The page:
Domestic Diversions

To object or not to object: how to handle defending a deposition

Susan Minsberg discusses depositions–preparing your client/witness, improper objections and proper objections.

Minsberg highlights these 9 deposition objections as “proper” [excerpt]:
Privilege. This is the big one. It must be made or it is waived. . . . Privilege is also the one case in which you should instruct your client not to answer. . . .
Form of the question. . . . Form questions are waived if they are not made during the deposition.
Compound. . . . Ask the lawyer to ask one question at a time.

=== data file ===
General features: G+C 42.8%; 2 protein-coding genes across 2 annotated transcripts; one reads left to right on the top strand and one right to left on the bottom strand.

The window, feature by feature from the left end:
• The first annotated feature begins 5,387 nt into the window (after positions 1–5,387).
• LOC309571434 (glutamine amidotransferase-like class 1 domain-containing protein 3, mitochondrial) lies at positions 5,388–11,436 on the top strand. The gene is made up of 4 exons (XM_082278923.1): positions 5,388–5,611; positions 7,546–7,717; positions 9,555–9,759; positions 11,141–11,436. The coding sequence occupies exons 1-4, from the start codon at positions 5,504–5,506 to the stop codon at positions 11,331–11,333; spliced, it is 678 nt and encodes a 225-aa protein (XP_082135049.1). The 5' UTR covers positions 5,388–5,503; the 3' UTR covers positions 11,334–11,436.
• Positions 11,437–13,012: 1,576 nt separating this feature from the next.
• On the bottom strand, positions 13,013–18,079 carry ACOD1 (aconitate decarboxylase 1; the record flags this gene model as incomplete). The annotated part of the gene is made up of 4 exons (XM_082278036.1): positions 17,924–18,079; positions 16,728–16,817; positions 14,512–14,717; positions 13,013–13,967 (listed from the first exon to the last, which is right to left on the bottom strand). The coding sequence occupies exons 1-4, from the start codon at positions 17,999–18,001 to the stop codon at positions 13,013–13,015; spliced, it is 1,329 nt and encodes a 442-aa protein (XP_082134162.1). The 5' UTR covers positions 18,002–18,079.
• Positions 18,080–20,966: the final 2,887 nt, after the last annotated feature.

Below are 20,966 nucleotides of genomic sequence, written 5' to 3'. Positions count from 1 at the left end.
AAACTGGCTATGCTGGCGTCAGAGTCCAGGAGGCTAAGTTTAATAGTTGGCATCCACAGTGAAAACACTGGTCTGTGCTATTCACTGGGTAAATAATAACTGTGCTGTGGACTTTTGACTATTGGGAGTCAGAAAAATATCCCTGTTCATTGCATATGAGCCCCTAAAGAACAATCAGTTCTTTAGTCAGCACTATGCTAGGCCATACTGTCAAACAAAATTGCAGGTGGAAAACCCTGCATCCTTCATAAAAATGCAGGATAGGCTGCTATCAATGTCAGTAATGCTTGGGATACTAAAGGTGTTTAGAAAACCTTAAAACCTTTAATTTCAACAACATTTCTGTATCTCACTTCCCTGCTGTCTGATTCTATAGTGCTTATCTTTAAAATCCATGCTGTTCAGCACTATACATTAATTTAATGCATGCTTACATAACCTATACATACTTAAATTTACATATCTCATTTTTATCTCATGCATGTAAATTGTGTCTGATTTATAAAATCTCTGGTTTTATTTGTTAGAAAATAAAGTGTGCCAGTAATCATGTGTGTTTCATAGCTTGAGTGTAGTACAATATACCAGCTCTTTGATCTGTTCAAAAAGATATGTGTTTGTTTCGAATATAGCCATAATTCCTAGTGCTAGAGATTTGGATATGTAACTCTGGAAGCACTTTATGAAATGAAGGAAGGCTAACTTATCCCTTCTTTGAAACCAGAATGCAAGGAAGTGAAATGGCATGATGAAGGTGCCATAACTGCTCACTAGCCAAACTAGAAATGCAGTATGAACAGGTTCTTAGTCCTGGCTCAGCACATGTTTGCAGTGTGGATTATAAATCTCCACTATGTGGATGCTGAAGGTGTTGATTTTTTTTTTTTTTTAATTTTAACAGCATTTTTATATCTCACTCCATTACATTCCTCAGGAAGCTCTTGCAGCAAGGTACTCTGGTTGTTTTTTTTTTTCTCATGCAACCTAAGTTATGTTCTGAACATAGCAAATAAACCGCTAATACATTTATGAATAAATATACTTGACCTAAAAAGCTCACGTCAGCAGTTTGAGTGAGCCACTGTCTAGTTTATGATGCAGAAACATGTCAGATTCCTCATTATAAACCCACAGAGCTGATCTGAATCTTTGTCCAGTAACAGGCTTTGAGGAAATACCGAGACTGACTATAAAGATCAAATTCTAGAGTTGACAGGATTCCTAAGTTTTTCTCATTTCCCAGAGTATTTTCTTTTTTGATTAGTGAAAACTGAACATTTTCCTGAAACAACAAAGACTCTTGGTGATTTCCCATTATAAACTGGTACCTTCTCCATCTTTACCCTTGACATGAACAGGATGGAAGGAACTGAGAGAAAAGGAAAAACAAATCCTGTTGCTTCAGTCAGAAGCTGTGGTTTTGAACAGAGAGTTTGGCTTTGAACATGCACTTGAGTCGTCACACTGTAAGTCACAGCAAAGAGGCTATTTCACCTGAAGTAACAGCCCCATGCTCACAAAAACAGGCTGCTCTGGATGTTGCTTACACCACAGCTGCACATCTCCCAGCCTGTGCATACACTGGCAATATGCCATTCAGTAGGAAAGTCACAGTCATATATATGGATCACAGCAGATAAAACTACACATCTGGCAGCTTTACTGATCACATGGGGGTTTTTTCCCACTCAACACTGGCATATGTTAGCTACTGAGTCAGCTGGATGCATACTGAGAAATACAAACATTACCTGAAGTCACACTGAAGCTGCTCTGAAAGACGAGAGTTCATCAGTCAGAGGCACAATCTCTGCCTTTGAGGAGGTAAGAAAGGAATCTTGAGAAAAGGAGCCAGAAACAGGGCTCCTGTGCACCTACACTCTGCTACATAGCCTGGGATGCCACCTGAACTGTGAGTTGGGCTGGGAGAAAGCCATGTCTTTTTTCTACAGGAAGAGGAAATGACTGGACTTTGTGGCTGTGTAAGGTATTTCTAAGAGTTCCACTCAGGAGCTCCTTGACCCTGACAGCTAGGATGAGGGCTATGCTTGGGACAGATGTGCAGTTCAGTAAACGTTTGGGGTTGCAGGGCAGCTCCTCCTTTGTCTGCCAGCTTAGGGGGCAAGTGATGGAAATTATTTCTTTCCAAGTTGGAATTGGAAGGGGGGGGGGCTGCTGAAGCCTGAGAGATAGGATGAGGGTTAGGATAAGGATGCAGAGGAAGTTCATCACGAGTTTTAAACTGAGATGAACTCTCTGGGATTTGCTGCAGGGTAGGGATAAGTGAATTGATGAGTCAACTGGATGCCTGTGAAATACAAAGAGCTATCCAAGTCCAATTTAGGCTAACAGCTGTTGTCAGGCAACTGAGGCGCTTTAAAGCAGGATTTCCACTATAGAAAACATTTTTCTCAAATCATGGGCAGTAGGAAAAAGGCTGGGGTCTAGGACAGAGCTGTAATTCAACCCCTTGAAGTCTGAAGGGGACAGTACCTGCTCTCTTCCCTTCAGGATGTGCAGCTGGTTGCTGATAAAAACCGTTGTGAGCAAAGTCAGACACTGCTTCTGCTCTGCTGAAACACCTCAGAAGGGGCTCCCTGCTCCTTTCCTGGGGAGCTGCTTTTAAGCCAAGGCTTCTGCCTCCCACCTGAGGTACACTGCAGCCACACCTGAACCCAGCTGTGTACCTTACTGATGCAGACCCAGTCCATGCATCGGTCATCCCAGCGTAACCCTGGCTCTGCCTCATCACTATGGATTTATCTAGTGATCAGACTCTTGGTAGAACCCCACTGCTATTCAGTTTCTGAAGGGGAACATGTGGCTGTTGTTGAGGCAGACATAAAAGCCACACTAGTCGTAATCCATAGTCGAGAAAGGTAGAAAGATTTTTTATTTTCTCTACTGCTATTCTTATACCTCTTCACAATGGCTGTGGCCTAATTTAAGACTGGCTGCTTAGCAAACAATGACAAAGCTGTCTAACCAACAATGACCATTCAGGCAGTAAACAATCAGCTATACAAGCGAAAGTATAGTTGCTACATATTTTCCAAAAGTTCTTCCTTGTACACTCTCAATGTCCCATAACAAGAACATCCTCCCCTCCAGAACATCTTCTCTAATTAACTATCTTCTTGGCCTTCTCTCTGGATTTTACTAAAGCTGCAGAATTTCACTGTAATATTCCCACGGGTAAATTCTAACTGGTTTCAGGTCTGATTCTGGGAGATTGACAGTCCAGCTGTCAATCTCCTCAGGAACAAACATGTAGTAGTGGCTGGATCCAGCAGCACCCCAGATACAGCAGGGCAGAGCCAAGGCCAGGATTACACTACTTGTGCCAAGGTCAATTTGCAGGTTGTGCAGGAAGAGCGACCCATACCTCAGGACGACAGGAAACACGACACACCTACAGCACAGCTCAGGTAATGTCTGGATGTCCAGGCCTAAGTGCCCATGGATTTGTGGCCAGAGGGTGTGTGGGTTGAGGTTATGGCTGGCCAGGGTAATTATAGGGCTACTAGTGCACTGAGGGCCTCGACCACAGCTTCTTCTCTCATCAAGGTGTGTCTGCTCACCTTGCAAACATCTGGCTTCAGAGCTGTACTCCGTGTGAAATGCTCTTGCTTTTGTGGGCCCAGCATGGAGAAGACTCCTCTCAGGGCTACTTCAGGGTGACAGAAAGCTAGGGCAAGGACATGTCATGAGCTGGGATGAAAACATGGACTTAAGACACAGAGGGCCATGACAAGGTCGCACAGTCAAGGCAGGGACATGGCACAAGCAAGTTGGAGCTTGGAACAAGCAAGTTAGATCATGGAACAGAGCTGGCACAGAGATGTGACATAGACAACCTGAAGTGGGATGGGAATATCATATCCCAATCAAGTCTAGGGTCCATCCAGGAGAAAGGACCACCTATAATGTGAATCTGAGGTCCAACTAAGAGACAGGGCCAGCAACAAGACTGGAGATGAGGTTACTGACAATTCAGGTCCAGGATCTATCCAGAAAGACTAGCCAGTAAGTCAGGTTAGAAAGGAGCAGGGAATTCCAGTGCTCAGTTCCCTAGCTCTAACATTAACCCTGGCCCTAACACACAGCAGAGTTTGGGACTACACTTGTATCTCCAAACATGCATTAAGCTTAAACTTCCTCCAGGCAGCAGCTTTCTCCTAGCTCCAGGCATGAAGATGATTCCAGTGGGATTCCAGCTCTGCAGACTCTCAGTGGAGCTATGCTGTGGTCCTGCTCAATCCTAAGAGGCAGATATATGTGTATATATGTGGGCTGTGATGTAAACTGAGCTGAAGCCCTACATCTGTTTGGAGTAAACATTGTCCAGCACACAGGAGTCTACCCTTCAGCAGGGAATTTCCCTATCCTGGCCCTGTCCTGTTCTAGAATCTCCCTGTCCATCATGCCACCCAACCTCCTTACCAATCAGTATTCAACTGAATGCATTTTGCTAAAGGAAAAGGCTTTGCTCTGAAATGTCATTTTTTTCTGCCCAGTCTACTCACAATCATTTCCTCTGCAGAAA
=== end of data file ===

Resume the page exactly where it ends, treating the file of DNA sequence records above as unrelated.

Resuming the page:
Confusing. . . . If the question is truly confusing, an objection may be proper.
Calls for speculation. . . . Don’t suggest an answer, which would not be proper.
Mischaracterizes earlier testimony. . . . This is also to make sure there is a clear record. . . .
Asked and answered. This is a useful objection to make sure that your client doesn’t give a different answer than he gave earlier in the deposition. . . . .
Calls for a legal conclusion. Deponents are there to testify about facts, not legal conclusions. . . .
Harassment. If the deponent is being harassed or bullied, object. . . .


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